A stronger drive and smoother swing, with less effort.
Imagine if you could improve physical fitness, including strength, flexibility, and posture, while also increasing your golf smash factor and club head speed. In this article, you will be introduced to specific strength and conditioning to address the demands of golf and create a positive difference to your game.
How can strength and conditioning help your golf game?
Over the last 10 years, strength training has become an imperative part of the golf community, mainly for the Long Drive Game. This trains the concept of hitting the longest, strongest shot possible, straight from tee. However, hitting your best drives require strength, power, and range of motion. We’ve broken it down for you below:
Increased Club Head Speed = faster contact.
Increased Power = less effort.
Increased ROM = smoother swing.
Increased Fitness = quicker recovery.
By increasing these metrics, we can expect improvements in the physical components of our game. The rotational nature of golf and the single repetition output for each drive, means that the training requirements differ from your typical strength workout.
For example, each swing shifts force across the legs, pelvis, back and shoulders. A generic fitness program will help improve general fitness, however it won’t condition our body to absorb these forces. Therefore, we need to train similar movement patterns and condition the relevant muscles groups.
What are the professionals doing?
In comparison to other professional sports, competitive golf has typically lacked fitness prerequisites. The likes of Tiger Woods and Adam Scott are notable examples of committing to the weights room for improvements to their game and physiques. Through the growth of social media, professional golfers’ strength programs have become more visible. However, it is important to highlight that their programs are designed specifically for their personal fitness needs and ability.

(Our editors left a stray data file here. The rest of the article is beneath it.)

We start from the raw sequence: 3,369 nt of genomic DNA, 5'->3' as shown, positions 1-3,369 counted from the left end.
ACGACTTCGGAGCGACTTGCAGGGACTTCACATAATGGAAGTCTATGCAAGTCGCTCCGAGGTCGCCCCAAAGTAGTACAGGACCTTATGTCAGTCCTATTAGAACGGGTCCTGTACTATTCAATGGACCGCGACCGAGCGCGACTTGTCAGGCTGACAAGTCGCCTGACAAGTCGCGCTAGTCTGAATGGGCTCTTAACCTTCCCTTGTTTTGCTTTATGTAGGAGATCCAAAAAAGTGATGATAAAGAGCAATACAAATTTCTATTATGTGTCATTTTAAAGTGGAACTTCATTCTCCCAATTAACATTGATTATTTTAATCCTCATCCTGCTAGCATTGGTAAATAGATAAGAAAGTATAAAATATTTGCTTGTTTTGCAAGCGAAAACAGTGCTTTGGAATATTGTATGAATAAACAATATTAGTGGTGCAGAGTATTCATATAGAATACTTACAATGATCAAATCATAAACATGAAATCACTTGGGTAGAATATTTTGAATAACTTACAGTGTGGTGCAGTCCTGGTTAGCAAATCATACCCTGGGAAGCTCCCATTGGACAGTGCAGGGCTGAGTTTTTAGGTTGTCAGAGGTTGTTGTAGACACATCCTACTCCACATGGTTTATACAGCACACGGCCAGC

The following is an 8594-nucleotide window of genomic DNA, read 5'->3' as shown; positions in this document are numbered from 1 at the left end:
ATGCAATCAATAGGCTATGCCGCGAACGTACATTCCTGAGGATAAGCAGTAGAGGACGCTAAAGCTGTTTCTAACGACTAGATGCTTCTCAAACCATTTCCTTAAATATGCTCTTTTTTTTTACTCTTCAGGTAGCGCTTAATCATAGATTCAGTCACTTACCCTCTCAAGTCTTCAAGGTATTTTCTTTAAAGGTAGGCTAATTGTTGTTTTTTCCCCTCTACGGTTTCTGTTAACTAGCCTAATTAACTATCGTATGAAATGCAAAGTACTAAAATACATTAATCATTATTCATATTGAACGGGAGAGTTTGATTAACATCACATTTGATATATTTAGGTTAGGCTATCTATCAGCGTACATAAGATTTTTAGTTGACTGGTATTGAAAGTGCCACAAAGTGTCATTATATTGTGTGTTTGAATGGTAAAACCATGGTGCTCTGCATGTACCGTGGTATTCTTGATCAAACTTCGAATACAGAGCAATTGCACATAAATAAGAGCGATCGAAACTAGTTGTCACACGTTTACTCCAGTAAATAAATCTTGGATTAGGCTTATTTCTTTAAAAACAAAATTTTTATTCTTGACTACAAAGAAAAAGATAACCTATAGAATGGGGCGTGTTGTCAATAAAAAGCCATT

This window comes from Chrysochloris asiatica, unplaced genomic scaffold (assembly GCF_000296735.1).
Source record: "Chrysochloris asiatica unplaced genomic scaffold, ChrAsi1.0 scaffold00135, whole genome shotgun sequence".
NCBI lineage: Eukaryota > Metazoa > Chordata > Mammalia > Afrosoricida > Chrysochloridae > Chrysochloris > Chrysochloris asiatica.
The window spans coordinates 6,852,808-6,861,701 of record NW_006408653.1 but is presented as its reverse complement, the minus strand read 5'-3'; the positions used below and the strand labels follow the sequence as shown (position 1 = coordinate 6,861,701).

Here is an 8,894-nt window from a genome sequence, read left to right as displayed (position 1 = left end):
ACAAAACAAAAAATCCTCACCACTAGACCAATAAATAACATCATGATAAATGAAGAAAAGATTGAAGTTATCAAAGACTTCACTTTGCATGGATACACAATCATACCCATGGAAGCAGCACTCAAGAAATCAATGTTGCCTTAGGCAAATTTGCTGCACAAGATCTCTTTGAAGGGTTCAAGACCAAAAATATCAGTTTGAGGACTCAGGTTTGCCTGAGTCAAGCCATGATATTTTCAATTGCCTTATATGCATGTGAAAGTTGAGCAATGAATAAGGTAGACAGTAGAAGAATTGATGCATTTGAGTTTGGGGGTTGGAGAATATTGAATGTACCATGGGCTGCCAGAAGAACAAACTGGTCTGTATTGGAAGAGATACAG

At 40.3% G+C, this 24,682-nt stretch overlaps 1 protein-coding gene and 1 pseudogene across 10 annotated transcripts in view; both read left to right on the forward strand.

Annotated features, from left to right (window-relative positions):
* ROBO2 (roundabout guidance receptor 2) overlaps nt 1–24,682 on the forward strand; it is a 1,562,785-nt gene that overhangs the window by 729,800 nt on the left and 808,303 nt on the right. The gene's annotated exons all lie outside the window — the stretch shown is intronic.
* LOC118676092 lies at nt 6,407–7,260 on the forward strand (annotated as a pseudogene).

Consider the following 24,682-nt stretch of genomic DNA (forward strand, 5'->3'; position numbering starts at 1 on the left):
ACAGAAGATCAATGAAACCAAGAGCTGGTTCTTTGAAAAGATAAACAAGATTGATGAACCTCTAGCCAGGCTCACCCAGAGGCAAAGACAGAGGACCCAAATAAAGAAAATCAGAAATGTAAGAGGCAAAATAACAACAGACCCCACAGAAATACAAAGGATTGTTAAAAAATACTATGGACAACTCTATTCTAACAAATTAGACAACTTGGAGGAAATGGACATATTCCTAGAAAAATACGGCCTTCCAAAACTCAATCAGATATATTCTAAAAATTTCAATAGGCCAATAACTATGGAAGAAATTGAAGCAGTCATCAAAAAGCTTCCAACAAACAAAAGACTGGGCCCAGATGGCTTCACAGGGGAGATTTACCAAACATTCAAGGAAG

While some professionals have rigorous training methods, your training for golf does not have to be as arduous as those at the top to get results. Alvarez et al (2012) found that following a golf specific strength program, significantly increased player’s explosive strength and driving performance within 6-12 weeks.
Swing harder or swing stronger?
It sounds the same initially, but swinging harder isn’t always going to get the ball further. The aim is to articulate strength into a more controlled, accurate shot and reduce chances of injury.
Your specific program should include explosive strength to build a resilient body that can handle the demands of golf. For a more accurate shot, your program should aim to improve balance and stability to handle that power. Improving your overall fitness will give you the endurance to enjoy the beauty of the game.
Ehlert’s (2020) review of 25 studies researching the effects of strength training for golfers’ performance, found that the average increase in club head speed, distance and ball speed was 4-6% improvement.
Research has proven that strength and conditioning improves golf performance, particularly in your long drive. With typical Victorian winters in full swing, now is the time to put in the fitness work. Come springtime, you’ll reap the benefits of your offseason efforts. Afterall, who doesn't enjoy the satisfaction of walking further down the course than their opponents, after teeing off?
Here at RISE by 101 Collins, we have our ‘Golf: Increase your drive’ 8-week program designed specifically to help increase your driving game. Our industry experts will take you through a specialised program to increase your performance on the course. We’ll measure your shots off the tee with Swing Sticks and analysis technology to keep you accountable.
Take action now and get set for your best rounds of golf this Spring.
Alvarez M, Sedano S, Cuadrado G, Redondo JC. Effects of an 18-week strength training program on low-handicap golfers' performance. J Strength Cond Res. 2012 Apr;26(4):1110-21. doi: 10.1519/JSC.0b013e31822dfa7d. PMID: 21881530.
Ehlert A MS. The effects of strength and conditioning interventions on golf performance: A systematic review. J Sports Sci. 2020 Dec;38(23):2720-2731. doi: 10.1080/02640414.2020.1796470. Epub 2020 Jul 29. PMID: 32723013.
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